2. Increase customer loyalty. Yes, it's true that we have all kinds of wires and screens to reach these people, but the fact of the matter is that despite the likes modems, hard drives and broadband technology, human beings are far more emotional than they'd like to think. And for all your graphs and ledgers, more purchases are influenced by emotion than anything else. Well-crafted emotion, I grant you, but emotion just the same. After all, there's a reason why the Porsche owner's manual is a thousand times thicker than a Hyundai's -- you've got to justify a purchase like that with some semblance of rationality or everyone is likely to think you bought the car just to impress chicks.

3. Increase end user frequency and response rates: A well-crafted brand not only brings your end-users back for more, it also brings them back a whole lot more often.

They come back because they like you. So you reward them and they reward you. Pretty soon you've built a mutual admiration society built squarely around the attributes of your brand to the point at which your end users begin to feel a responsibility for your brand's welfare. When you find yourself in the middle of Brand Nirvana like that, you'll notice another convenient benefit: your end users not only visit more frequently, but they respond to your overtures more readily -- at rates that average between 10% and 25%.

4. Increase referral business: Another advantage of a well-founded, well-articulated brand is that when people love you, they tell everyone else about you. No, let me re-state that: they evangelize for you. They get their friends, associates and grandmothers to visit more and buy more. You get third-party endorsements up the yin-yang, from satisfied end users who have personally benefited from your brand.

And you get them for free. Talk about lowering your customer acquisition costs!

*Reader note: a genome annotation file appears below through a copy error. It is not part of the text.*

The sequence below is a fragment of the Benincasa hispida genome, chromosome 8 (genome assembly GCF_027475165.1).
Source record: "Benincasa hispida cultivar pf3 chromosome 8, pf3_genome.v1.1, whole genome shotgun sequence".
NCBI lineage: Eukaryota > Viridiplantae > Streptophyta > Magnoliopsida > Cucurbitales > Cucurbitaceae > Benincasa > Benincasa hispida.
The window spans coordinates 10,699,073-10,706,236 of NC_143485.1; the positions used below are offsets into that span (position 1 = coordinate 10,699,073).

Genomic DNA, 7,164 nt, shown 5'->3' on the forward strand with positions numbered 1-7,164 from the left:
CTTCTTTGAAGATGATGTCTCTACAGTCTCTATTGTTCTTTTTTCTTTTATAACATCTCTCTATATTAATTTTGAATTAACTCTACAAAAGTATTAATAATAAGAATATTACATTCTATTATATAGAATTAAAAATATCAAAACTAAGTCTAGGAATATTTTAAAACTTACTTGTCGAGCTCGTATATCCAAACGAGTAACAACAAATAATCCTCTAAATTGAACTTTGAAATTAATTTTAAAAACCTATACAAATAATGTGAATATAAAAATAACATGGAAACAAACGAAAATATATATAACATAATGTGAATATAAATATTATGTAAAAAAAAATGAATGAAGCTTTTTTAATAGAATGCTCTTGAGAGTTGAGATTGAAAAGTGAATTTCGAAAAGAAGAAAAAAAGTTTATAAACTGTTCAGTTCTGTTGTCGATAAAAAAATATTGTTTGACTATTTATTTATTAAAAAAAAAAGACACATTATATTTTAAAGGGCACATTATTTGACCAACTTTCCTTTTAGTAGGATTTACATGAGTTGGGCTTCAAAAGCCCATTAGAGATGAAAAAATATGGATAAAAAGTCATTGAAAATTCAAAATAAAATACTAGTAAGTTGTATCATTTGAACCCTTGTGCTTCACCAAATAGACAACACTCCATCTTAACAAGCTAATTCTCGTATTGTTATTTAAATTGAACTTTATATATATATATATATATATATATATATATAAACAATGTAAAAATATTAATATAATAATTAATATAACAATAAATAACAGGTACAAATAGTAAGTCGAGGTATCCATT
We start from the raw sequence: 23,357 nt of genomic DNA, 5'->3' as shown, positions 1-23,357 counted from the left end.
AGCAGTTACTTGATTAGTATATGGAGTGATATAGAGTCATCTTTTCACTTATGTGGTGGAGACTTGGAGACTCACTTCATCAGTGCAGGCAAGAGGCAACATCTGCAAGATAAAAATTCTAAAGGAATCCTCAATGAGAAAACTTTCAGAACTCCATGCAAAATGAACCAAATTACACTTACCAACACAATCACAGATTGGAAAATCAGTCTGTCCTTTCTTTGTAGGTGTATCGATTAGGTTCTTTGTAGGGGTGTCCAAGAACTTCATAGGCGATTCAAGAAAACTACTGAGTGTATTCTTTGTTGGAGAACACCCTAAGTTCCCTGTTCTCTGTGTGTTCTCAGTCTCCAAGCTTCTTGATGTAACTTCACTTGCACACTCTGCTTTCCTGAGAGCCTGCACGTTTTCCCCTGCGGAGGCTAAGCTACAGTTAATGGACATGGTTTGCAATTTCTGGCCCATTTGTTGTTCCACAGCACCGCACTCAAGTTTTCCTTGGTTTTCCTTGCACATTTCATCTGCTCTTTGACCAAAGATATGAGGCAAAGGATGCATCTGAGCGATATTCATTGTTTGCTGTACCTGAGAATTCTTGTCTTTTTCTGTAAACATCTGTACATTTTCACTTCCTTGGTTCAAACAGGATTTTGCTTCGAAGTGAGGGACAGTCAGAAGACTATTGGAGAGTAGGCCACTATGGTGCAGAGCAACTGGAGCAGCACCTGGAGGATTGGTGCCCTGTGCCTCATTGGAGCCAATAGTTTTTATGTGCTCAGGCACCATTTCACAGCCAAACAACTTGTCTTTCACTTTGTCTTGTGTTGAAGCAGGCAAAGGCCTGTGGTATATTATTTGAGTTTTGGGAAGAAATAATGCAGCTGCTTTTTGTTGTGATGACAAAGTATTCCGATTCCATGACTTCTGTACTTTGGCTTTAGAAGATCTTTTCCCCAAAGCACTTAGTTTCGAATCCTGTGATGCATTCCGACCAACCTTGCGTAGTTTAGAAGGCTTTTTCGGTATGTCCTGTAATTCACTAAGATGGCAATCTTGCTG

5. Increase market awareness: Like a French avalanche, a Big Time Brand explodes out of the white noise, on to the web and gains momentum from there. Of course, not everyone who hears about your brand immediately clicks over to your site to buy it. But the clarity and compelling aspects of a Big Time Brand sticks in the minds of those end users who intend to buy sometime in the future. Which means that of its own accord, a well-built brand can not only help you increase your market awareness, but secure it, as well.

6. Increase rates and profitability: When end users integrate a clear, concise and compelling brand into their consciousness, they move your brand into a place where price points suddenly don't matter. In fact, they're willing to pay a premium for your brand because they find it so compelling. Brand Valhalla. Every marketer's dream.

7. Defend your market share: It might have been John Milton who wrote, "they also serve who stand and wait." Personally, my take on it is that if you wait long enough, just about anything can happen. Sooner or later, there are going to be times when the economy starts rotting. And when the paychecks start drying up, the first thing that sales departments do is start cutting prices, in order to preserve market share.